With the permission of the Lacks Family, the Bristol artist - Helen Wilson-Roe, in partnership with the University of Bristol and, as a result of public demand, is launching an art and science collaborative project “Henrietta Lacks - A Brush with Immortality” crowdfunding campaign on International Women’s Day 2021, in order to fully realise a project that celebrates a significant Black women’s life and legacy.
We hope that you will join us in helping to make it happen.
Henrietta Lacks "She will Outlive us all"
Oil on canvas. By Helen Wilson-Roe. © Painting and copyright property of the Lacks Family.
If you’re not in the science or medical field you may not have heard about Henrietta Lacks. We want this to change!
We want to start by helping the people of Bristol and the U.K. to learn about Henrietta’s life and legacy. We want Henrietta to be remembered always.
Henrietta Lacks was a devoted mother of five. Her family describe her as a fun, vivacious and loving woman, with her own sense of style. She worked as a tobacco farmer in Virginia, USA.
Tragically, Henrietta died of cervical cancer at the age of thirty-one, on 4th October, 1951. A hospital doctor took a piece of her tumour without obtaining her, or her family’s consent. This was commonplace at this time. Whereas all previous human cells died within a few days, making it impossible to perform a range of experiments on the samples, Henrietta’s cells were different. Her cells became the first immortal human cells ever to be grown in culture. The cells became known as the “HeLa Immortal Cell Line”. These cells have been used extensively in medical research since that time.
Her cells have been responsible for some of the most important medical advances of all time, such as the development of the polio vaccine, chemotherapy, cloning, gene mapping, AIDs research, IVF, SARS Co-V-2 (the virus that results in COVID-19) and so much more.
Henrietta’s cells went up in the first space missions to see what would happen to human cells in zero gravity.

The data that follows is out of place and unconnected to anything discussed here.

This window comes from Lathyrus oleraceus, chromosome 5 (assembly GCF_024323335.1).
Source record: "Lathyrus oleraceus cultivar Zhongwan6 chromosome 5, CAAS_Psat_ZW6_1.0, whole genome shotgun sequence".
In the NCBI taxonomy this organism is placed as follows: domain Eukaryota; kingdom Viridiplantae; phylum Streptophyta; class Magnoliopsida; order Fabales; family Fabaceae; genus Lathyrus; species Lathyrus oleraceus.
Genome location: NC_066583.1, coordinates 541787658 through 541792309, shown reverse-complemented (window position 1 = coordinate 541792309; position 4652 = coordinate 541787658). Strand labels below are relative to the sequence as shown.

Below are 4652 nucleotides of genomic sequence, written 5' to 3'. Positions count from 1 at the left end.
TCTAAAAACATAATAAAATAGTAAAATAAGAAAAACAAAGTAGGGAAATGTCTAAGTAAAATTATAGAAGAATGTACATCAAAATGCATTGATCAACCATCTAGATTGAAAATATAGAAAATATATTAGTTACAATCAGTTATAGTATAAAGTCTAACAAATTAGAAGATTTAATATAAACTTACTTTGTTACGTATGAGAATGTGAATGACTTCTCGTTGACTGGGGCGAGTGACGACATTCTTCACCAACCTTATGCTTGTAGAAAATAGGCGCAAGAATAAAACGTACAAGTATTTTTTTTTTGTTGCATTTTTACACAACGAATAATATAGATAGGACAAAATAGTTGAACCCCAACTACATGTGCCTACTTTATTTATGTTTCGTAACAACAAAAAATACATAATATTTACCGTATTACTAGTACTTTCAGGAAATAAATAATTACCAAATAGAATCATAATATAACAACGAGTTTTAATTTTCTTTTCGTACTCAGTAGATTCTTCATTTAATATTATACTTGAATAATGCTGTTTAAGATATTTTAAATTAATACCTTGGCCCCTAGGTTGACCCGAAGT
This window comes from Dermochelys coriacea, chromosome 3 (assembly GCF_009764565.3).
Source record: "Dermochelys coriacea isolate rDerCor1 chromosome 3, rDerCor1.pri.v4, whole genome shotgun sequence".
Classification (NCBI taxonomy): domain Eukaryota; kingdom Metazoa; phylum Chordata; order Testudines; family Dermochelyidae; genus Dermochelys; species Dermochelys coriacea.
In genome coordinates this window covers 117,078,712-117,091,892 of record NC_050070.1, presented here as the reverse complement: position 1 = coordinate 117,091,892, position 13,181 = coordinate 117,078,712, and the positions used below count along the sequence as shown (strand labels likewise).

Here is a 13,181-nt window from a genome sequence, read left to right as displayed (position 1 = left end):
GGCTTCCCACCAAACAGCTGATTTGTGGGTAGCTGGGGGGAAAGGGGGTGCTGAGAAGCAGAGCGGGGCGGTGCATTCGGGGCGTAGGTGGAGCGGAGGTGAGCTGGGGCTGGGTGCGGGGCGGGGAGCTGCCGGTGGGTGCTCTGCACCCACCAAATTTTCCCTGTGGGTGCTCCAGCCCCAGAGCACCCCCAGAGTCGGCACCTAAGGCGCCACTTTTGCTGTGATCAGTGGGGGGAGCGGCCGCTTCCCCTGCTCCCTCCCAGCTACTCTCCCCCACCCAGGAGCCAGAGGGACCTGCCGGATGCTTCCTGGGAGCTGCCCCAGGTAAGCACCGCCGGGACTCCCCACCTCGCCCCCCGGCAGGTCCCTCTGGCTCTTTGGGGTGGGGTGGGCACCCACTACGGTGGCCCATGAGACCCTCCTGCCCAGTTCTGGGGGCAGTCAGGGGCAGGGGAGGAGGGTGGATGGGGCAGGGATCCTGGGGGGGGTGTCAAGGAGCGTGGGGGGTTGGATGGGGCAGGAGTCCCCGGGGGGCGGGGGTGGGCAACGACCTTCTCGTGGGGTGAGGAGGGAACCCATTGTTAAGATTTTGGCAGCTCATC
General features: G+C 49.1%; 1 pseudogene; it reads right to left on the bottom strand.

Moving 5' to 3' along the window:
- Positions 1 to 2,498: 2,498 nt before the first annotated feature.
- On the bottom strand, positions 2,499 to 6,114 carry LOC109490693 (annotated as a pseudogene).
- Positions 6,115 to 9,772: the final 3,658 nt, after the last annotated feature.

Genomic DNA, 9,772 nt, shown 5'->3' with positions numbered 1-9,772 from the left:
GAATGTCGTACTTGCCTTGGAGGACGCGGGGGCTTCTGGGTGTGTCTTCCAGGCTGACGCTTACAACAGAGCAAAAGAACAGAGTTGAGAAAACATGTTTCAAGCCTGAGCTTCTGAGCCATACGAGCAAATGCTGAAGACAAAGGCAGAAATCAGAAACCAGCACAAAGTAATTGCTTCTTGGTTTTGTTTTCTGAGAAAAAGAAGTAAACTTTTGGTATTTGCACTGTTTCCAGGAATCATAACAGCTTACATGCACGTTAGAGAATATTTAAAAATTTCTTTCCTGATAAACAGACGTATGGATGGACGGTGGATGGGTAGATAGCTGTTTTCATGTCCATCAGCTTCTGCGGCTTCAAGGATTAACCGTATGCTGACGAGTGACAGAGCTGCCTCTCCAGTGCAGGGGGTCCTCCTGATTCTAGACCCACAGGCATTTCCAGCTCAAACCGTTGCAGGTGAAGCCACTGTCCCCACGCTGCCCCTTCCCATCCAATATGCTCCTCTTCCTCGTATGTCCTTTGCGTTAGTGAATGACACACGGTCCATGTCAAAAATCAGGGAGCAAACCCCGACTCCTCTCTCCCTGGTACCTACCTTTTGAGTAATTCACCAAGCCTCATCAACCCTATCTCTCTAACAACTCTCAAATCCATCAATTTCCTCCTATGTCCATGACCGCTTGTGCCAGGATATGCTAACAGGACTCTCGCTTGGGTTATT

Henrietta’s cells have become the most widely used cell line in the world, yet many people don’t know about the woman behind the cells.
Magnetic Nanoparticle HeLa Cells.
Oil on Canvas. By Helen Wilson-Roe.© Helen Wilson-Roe
Effects of magnetic field gradient and nanoparticle loading on cell response. An array is shown of tiled cropped images of cells subject to increasing nanoparticle dose and magnetic field gradient. Cells were stained for actin (green), nano particles (blue) and DNA (cyan).
Henrietta was born to Eliza and Johnny Pleasant in August 1920.
On her fathers side, she was descended from enslaved people who were imprisoned on a tobacco plantation. While on her mother’s side she came from a white enslaver and a Black former enslaved individual who remained on a tobacco plantation to work as a share cropper following emancipation.
After Henrietta’s mother died in 1924, Henrietta was sent to Clover, Virginia, to live with her grandfather, Tommy Lacks.
Henrietta married her cousin, David “Day” Lacks and eventually the couple moved to Halifax County, Maryland with their two children, where they had three more children. When her last child was born she was diagnosed with cervical cancer.
Because Henrietta was Black she didn’t have access to most mainstream medical care. She sought treatment at the John Hopkins Hospital, that was racially segregated and was the only hospital in the area that treated Black people.